its parent company Vivendi Universal Games, late Friday
sued a small Internet Service Provider and its owner for
distributing free software that emulates Blizzard's free
Battle.net gaming service.
The lawsuit claims that the creation and offering of the
"bnetd" free software emulator for Blizzard games violates
copyright and trademark laws.
"Blizzard contacted our lawyer at the Electronic Frontier
Foundation (EFF) saying they would consider dropping the
case if we help find ways to prevent pirates from using the
bnetd server software," noted Tim Jung, Internet Gateway
ISP owner of the and defendant in the case. "While we bnetd
developers spent many hours last week trying to help
Blizzard, they apparently spent many hours preparing to sue
me and my small business."
"The complaint is a classic big corporate attempt to scare
the little guy," noted EFF Senior Intellectual Property
Attorney Fred von Lohmann who represents Jung and Internet
Gateway pro bono. "This software was developed by hobbyists
using longstanding, legal reverse engineering techniques --
the same ones used by major hardware and software
manufacturers. If bnetd is vulnerable to copyright
challenge, then most reverse engineering projects designed
to create interoperable products, from games to printers to
network cards, are also vulnerable."
"The bnetd software has many uses that have nothing to do
with piracy, and everything to do with improving the gaming
experience for legitimate purchasers of Blizzard games,"
added EFF Legal Director Cindy Cohn. "Suing your customers
for making your product more fun to play is a poor use of
corporate resources, as well as unfounded by law."
The bnetd software allows Blizzard game purchasers online
or on a local area network to chat, find competition, and
start multiplayer games. A group of volunteers, including
Jung, created the bnetd project for Blizzard games because
Blizzard's Battle.net service was undependable and had
Blizzard sent a cease-and-desist letter to Internet Gateway
in late February, claiming violations of the
anti-circumvention provisions of the Digital Millennium
Copyright Act (DMCA) along with copyright violations.
Internet Gateway has removed the bnetd software temporarily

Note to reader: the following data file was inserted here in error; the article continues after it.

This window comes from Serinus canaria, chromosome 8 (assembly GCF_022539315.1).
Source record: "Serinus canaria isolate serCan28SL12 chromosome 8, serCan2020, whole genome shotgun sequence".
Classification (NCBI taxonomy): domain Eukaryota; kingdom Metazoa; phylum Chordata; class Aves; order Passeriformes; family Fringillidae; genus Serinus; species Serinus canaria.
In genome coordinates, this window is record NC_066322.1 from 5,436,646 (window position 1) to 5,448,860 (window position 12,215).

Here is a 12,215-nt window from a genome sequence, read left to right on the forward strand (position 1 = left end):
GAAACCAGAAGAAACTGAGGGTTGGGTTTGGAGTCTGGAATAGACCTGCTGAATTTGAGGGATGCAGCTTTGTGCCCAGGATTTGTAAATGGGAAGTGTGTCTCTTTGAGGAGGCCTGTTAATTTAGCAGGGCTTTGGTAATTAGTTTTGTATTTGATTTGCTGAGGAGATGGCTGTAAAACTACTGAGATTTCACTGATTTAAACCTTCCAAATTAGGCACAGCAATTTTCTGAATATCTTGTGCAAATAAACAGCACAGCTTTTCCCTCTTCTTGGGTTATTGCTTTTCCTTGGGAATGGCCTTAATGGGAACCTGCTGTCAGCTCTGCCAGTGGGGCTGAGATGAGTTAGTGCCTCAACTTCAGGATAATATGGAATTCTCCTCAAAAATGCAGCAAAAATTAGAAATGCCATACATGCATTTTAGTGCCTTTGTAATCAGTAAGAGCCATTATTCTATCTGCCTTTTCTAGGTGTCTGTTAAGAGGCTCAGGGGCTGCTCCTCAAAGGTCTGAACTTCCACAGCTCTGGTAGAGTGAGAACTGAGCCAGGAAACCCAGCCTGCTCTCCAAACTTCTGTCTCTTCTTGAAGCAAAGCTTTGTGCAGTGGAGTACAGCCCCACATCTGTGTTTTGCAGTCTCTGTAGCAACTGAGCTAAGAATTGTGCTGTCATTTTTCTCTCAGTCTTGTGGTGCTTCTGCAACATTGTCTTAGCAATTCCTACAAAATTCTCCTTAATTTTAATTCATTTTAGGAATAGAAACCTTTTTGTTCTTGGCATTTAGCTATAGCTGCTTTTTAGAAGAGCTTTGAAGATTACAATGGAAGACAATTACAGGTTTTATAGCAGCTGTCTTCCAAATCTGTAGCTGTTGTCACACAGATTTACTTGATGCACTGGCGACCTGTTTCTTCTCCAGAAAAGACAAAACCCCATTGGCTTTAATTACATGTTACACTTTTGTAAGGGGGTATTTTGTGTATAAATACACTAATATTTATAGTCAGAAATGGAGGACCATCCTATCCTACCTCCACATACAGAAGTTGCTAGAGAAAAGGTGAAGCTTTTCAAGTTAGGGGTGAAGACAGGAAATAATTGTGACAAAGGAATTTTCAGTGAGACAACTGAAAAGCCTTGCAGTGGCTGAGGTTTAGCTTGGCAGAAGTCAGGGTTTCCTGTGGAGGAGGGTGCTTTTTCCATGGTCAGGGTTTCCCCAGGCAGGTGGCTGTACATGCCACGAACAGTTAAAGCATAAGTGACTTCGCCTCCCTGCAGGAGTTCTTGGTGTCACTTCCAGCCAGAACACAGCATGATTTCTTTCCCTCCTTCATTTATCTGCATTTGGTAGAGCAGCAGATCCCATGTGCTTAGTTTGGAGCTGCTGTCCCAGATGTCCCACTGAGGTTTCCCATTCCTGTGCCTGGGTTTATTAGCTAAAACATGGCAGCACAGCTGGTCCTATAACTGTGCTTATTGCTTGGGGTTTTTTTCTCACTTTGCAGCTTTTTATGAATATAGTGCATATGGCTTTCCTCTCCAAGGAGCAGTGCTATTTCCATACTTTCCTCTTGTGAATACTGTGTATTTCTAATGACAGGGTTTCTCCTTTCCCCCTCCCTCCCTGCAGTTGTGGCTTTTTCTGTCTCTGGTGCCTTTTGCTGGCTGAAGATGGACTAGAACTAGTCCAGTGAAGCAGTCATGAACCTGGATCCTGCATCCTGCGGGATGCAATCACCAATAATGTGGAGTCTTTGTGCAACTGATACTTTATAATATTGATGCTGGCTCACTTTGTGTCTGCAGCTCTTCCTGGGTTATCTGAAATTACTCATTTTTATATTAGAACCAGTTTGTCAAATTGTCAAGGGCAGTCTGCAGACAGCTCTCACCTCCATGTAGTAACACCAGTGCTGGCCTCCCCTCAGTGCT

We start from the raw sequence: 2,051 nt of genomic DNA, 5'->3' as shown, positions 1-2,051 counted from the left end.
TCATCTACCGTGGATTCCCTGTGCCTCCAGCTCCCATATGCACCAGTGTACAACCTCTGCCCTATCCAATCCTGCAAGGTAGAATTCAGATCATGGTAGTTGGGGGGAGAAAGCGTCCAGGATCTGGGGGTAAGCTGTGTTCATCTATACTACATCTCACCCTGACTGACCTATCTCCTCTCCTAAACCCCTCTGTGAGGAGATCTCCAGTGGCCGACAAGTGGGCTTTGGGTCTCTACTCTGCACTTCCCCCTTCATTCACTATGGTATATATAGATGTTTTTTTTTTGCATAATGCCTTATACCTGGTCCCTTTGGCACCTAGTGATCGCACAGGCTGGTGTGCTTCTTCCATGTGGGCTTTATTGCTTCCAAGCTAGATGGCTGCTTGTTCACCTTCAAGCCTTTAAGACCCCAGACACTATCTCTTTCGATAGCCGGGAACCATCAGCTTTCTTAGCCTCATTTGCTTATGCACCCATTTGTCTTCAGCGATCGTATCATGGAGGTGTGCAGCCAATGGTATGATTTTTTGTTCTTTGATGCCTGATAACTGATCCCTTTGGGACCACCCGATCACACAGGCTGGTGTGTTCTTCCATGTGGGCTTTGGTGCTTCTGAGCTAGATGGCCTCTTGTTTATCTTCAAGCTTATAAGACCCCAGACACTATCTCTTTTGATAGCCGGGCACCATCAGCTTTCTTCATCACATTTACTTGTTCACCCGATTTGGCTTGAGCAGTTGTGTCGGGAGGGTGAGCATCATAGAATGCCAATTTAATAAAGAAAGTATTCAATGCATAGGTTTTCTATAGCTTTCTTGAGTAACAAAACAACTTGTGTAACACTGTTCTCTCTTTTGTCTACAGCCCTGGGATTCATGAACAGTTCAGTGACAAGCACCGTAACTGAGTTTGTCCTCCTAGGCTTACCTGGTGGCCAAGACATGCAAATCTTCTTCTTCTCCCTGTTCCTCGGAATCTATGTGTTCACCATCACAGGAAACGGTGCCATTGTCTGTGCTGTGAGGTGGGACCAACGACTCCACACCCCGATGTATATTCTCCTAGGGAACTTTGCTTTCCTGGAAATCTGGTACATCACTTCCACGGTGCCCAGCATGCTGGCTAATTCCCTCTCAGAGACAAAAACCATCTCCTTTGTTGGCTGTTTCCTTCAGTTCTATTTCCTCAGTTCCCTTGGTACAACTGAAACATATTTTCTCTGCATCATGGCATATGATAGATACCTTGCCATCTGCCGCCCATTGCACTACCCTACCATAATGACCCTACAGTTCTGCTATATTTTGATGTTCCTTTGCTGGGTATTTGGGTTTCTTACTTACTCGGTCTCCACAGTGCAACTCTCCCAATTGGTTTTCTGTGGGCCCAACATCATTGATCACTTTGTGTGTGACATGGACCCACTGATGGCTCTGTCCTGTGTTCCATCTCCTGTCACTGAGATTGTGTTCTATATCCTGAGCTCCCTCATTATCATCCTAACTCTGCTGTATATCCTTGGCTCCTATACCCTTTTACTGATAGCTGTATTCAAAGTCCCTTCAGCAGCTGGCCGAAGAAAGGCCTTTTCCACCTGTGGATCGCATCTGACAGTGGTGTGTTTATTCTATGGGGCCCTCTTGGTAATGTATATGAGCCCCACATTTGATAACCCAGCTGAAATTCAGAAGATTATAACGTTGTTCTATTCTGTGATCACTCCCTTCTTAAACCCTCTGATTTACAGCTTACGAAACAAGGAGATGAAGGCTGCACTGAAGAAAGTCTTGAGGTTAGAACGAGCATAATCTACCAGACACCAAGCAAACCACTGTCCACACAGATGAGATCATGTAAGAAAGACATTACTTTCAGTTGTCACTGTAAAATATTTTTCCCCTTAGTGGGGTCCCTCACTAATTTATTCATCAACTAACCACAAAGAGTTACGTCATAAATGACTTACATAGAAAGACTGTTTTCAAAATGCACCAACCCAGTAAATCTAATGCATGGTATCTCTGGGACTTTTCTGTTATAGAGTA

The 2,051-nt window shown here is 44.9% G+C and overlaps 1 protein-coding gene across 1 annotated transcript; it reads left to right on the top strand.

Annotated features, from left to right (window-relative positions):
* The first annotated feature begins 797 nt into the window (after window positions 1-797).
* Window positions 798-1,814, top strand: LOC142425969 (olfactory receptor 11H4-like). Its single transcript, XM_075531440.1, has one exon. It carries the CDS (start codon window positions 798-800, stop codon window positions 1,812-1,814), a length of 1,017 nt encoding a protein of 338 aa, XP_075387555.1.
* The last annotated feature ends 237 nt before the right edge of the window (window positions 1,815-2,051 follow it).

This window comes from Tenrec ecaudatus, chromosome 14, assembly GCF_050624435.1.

in response to the letter. The current complaint does not
claim DMCA violations, but instead adds trademark claims
never mentioned before.
This case, entitled "Davidson & Associates dba Blizzard
Games and Vivendi Universal Games v. Internet Gateway and
Tim Jung," was filed in Federal District Court in St.
Blizzard's complaint against Jung and Internet Gateway:
Earlier correspondence and other case material:
For this release:
Earlier media coverage and websites related to the case:
The Electronic Frontier Foundation is the leading civil
liberties organization working to protect rights in the
digital world. Founded in 1990, EFF actively encourages and
challenges industry and government to support free
statement, privacy, and openness in the information
society. EFF is a member-supported organization and
maintains one of the most-linked-to websites in the world at
About Internet Gateway:
Founded in 1995, Missouri-based Internet Gateway provides
Internet and networking solutions, as well as consulting
services, to businesses and end users across the country.
Internet Gateway provides Internet access, consulting and
support to other ISPs as well as to its own customers. In
addition to nationwide consulting and support, Internet
Gateway currently provides Internet access to five cities
including the St. Louis metro area, Cape Girardeau,
Sikeston, Perryville and the St. Charles/St. Peters metro
area. The company website can be found at
About bnetd Project:
The bnetd project is a collaboration focusing on
development of a server that attempts to emulate Blizzard's
Battle.net gaming server. The bnetd project is run by
volunteers and is neither supported by nor affiliated with
Blizzard Entertainment. The project website is at